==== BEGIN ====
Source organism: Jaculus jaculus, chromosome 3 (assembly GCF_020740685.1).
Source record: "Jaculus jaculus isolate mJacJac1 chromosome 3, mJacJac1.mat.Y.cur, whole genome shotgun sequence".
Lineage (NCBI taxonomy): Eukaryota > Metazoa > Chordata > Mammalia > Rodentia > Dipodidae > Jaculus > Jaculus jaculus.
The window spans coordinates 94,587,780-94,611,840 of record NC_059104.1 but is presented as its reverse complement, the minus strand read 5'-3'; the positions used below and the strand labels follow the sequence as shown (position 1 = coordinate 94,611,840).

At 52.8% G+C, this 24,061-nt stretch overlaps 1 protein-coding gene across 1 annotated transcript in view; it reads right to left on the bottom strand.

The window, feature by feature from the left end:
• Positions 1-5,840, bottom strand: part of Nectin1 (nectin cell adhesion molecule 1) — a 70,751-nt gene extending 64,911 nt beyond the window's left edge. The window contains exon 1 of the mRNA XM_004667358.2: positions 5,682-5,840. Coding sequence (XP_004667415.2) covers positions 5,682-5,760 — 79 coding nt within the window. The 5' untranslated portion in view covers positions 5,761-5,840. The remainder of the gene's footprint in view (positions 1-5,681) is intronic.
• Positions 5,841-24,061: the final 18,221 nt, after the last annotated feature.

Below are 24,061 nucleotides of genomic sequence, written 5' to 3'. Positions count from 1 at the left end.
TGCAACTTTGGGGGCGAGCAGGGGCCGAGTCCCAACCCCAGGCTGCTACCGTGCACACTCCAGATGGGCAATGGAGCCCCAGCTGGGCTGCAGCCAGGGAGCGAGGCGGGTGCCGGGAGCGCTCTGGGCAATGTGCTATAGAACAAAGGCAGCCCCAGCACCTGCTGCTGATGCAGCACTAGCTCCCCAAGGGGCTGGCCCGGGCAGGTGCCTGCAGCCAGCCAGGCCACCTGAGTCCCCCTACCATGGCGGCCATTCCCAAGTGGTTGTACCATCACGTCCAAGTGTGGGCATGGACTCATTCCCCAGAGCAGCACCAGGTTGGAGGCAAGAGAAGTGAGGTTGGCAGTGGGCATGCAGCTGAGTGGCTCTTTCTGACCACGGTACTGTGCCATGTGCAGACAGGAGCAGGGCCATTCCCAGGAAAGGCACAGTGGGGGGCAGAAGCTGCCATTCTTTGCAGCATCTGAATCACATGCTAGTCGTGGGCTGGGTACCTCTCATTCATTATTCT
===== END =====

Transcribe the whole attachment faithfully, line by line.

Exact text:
Source organism: Jaculus jaculus, chromosome 3 (assembly GCF_020740685.1).
Source record: "Jaculus jaculus isolate mJacJac1 chromosome 3, mJacJac1.mat.Y.cur, whole genome shotgun sequence".
Lineage (NCBI taxonomy): Eukaryota > Metazoa > Chordata > Mammalia > Rodentia > Dipodidae > Jaculus > Jaculus jaculus.
The window spans coordinates 94,587,780-94,611,840 of record NC_059104.1 but is presented as its reverse complement, the minus strand read 5'-3'; the positions used below and the strand labels follow the sequence as shown (position 1 = coordinate 94,611,840).

At 52.8% G+C, this 24,061-nt stretch overlaps 1 protein-coding gene across 1 annotated transcript in view; it reads right to left on the bottom strand.

The window, feature by feature from the left end:
• Positions 1-5,840, bottom strand: part of Nectin1 (nectin cell adhesion molecule 1) — a 70,751-nt gene extending 64,911 nt beyond the window's left edge. The window contains exon 1 of the mRNA XM_004667358.2: positions 5,682-5,840. Coding sequence (XP_004667415.2) covers positions 5,682-5,760 — 79 coding nt within the window. The 5' untranslated portion in view covers positions 5,761-5,840. The remainder of the gene's footprint in view (positions 1-5,681) is intronic.
• Positions 5,841-24,061: the final 18,221 nt, after the last annotated feature.

Below are 24,061 nucleotides of genomic sequence, written 5' to 3'. Positions count from 1 at the left end.
TGCAACTTTGGGGGCGAGCAGGGGCCGAGTCCCAACCCCAGGCTGCTACCGTGCACACTCCAGATGGGCAATGGAGCCCCAGCTGGGCTGCAGCCAGGGAGCGAGGCGGGTGCCGGGAGCGCTCTGGGCAATGTGCTATAGAACAAAGGCAGCCCCAGCACCTGCTGCTGATGCAGCACTAGCTCCCCAAGGGGCTGGCCCGGGCAGGTGCCTGCAGCCAGCCAGGCCACCTGAGTCCCCCTACCATGGCGGCCATTCCCAAGTGGTTGTACCATCACGTCCAAGTGTGGGCATGGACTCATTCCCCAGAGCAGCACCAGGTTGGAGGCAAGAGAAGTGAGGTTGGCAGTGGGCATGCAGCTGAGTGGCTCTTTCTGACCACGGTACTGTGCCATGTGCAGACAGGAGCAGGGCCATTCCCAGGAAAGGCACAGTGGGGGGCAGAAGCTGCCATTCTTTGCAGCATCTGAATCACATGCTAGTCGTGGGCTGGGTACCTCTCATTCATTATTCT